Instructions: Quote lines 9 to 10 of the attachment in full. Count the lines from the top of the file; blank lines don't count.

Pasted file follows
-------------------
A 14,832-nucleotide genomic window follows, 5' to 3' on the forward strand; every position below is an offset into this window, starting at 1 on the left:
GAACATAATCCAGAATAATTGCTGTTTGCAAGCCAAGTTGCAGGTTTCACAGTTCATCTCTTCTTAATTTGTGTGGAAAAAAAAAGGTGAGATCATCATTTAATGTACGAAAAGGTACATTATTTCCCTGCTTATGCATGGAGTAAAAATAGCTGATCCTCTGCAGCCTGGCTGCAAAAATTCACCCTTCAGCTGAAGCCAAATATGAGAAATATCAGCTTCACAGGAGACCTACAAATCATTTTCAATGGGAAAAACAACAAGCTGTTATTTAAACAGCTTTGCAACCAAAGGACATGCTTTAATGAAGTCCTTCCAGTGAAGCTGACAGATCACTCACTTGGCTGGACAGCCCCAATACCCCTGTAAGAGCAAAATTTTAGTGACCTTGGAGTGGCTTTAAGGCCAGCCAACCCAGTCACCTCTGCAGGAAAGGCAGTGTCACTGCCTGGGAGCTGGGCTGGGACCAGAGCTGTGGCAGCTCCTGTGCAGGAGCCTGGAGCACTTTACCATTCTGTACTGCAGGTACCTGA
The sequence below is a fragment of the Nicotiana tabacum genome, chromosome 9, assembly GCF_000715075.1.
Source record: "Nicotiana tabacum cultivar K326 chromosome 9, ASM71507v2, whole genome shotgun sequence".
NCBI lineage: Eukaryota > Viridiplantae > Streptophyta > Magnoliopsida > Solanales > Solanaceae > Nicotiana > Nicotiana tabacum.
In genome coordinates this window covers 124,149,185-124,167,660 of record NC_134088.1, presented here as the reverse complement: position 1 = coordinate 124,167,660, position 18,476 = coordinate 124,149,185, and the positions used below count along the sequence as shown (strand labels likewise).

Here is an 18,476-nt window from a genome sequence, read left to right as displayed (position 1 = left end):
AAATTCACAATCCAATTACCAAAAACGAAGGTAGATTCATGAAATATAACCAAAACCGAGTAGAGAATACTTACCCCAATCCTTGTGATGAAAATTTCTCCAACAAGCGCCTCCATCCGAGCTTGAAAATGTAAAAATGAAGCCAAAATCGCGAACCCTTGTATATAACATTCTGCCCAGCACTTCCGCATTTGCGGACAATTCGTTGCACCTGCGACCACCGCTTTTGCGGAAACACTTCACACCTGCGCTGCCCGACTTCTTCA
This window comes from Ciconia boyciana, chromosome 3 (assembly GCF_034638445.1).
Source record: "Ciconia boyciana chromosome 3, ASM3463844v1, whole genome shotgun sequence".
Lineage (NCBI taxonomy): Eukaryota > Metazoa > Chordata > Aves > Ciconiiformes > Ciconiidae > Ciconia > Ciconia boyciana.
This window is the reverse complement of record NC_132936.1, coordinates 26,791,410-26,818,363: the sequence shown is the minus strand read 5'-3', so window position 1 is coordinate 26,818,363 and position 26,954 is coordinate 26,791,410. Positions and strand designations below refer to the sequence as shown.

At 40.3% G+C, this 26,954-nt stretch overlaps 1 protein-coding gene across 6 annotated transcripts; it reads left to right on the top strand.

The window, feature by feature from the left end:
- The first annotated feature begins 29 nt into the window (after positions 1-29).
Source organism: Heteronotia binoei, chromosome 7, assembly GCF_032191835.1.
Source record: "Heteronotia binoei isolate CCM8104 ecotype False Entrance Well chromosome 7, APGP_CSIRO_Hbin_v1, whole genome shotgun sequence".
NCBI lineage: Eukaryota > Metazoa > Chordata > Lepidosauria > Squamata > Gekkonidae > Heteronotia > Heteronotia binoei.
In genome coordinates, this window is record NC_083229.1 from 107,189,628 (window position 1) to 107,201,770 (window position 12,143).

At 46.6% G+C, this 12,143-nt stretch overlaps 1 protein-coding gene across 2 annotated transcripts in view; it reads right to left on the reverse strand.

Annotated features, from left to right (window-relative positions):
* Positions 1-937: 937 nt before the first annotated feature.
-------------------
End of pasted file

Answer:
This window comes from Ciconia boyciana, chromosome 3 (assembly GCF_034638445.1).
Source record: "Ciconia boyciana chromosome 3, ASM3463844v1, whole genome shotgun sequence".